Our Alumni are Navigating the Employment Landscape post-Covid
In our commitment to measure our results, we conducted a comprehensive survey of our alumni. This survey sheds light on the achievements gained and challenges encountered as alumni navigate the employment market in the wake of the COVID-19 pandemic.
Among the respondents, 65% are currently earning an income, while 35% are in transition/seeking employment. This 65% employment rate is noteworthy as it surpasses the national average of 63% as of the fourth quarter of 2022 despite our population’s youthful composition, with youth unemployment usually higher than the population as a whole. This marks a significant improvement compared to the pre-COVID data from 2019, where our alumni unemployment rate was 45%, compared to 62.6% for Kenya.
The survey reveals a blend of job stability and mobility over the past 12 months. Notably, 59% of respondents have maintained a consistent job, 17% reported a temporary absence from the workforce; while the remaining 24% had changed jobs more than once.
Within the cohort earning an income, roles are diverse. A commendable 49% are engaged as full-time employees, 14% have part-time roles, and 11% show entrepreneurial spirit as business owners.
Income distribution further underscores the success of our alumni. Astonishingly, 58% surpass the Kenyan legal minimum wage of 20K (Kenya Shillings) per month, enabling them to elevate their families and communities. About 42% earn between 10 and 19.9K, while 19% report earnings within the 30 to 49.9K range. And 10% earn over 50k Kenya Shillings per month.
Our alumni have a 52% engagement rate in formal employment (signed a contract with an established organization), while others are in the informal (casual labor or gig work) sectors or as business proprietors. For those within the formal sector, the ways our alumni have secured employment are diverse. A majority, 57%, found their positions through referrals, while 19% used online applications and job websites.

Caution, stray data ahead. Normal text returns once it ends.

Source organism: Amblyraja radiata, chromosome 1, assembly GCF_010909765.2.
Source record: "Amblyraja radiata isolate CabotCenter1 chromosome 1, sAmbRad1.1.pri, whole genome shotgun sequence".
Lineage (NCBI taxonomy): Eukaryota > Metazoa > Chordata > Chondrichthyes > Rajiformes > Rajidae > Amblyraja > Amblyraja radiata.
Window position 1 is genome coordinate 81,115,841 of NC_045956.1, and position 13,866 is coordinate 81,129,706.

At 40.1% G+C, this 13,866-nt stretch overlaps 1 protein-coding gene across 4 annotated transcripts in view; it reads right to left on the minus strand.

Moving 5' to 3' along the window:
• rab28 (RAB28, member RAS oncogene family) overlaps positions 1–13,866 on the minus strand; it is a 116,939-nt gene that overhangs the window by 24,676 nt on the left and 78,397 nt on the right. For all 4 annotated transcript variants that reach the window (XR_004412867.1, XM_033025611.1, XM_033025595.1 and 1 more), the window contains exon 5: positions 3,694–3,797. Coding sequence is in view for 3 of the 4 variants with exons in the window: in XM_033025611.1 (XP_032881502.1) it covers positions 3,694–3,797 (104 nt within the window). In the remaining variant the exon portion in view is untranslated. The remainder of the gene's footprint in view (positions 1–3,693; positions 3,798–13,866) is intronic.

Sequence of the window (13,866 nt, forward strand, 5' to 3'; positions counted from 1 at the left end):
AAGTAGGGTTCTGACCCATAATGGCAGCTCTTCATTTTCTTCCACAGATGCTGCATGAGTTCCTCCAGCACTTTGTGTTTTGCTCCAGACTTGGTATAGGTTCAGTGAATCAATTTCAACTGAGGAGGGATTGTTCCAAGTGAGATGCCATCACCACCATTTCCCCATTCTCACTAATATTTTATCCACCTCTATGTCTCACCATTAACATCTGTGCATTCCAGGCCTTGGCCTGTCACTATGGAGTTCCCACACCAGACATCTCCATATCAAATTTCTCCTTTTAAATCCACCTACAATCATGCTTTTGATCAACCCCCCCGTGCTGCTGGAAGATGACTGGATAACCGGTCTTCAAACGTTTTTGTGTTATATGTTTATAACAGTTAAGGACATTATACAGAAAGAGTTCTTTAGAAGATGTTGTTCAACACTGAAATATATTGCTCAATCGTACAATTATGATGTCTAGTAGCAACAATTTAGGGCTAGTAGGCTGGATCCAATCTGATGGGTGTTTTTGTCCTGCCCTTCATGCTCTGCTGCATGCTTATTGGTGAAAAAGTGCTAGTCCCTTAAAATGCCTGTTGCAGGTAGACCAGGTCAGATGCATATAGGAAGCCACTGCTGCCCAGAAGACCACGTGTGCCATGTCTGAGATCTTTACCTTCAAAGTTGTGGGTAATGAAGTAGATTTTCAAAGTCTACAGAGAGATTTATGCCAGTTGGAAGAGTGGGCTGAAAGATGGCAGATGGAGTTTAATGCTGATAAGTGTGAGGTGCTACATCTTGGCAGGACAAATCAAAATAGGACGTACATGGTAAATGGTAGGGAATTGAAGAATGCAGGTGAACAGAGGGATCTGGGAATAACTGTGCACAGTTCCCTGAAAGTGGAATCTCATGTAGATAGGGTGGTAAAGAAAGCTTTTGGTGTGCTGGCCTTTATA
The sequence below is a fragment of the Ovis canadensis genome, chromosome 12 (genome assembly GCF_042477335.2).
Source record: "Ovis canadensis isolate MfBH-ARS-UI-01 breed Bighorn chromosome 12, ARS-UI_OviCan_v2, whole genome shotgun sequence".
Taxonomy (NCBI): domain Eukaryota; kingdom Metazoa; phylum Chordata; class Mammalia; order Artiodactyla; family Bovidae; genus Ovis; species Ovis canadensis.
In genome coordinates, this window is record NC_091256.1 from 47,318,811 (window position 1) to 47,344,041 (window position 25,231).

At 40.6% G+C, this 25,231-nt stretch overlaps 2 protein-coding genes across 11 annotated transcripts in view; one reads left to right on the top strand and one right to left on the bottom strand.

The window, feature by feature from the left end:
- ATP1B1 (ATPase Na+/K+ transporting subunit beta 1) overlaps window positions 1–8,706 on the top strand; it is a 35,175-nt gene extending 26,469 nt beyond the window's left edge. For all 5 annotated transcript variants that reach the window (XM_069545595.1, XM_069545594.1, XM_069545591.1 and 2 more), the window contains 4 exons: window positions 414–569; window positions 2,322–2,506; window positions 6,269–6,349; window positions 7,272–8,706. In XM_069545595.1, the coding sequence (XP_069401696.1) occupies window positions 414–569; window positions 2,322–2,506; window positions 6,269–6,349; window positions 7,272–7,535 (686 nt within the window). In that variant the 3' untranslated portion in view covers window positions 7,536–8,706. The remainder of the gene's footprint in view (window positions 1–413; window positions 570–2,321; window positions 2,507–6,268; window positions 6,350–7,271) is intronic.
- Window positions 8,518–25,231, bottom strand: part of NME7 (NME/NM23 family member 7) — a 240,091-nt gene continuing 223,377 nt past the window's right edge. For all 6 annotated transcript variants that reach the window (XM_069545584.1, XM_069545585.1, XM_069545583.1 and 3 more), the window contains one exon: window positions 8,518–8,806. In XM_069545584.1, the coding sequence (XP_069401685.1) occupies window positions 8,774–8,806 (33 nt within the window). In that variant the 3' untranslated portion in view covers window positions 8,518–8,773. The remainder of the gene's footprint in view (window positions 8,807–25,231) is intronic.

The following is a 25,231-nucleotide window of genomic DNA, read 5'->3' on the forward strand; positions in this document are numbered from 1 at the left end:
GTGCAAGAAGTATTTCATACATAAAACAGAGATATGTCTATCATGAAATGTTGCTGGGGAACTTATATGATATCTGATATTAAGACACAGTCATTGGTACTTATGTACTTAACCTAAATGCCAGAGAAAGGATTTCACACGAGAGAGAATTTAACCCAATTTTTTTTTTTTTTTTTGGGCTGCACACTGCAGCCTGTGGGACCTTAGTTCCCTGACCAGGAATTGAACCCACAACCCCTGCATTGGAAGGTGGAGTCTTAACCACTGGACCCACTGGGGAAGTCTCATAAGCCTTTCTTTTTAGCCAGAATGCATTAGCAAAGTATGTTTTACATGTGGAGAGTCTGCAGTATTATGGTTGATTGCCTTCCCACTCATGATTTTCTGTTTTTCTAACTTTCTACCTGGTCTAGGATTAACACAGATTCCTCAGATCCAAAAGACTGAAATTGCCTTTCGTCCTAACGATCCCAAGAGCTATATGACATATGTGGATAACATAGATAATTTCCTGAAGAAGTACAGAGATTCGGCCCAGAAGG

A wide range of industries employ our alumni, with a significant percentage employed in the NGO sector (21%). In the formal sector, industries employing our alumni include hospitality, hotel management, and beauty and personal care. We find it impressive that 36% of respondents hold managerial positions, with a commendable percentage (95%) overseeing teams of more than two individuals.
Respondents reporting informal employment mention referrals as pivotal in securing roles. Within the informal sector, 57% hold supervisory positions, and 23% have been promoted in the last year. A cohort of 13 respondents claim to be self-employed entrepreneurs, with 23% having at least one employee. Only 3 out of 13 have formal business registrations thus far, reflecting the newness of their enterprise.
For those in search of opportunities (35%), the challenges they cite range from limited capital (for the self-employed) to a scarcity of viable prospects in the formal sector.
The survey captures the narratives of our alumni, showcasing their resilience, determination, and dedication to success in the post-Covid era. We believe our results are representative, as 158 alumni (80%) participated out of a potential 198. The strong response rate indicates that our alumni place a high value on sharing their experiences, insights, and journeys.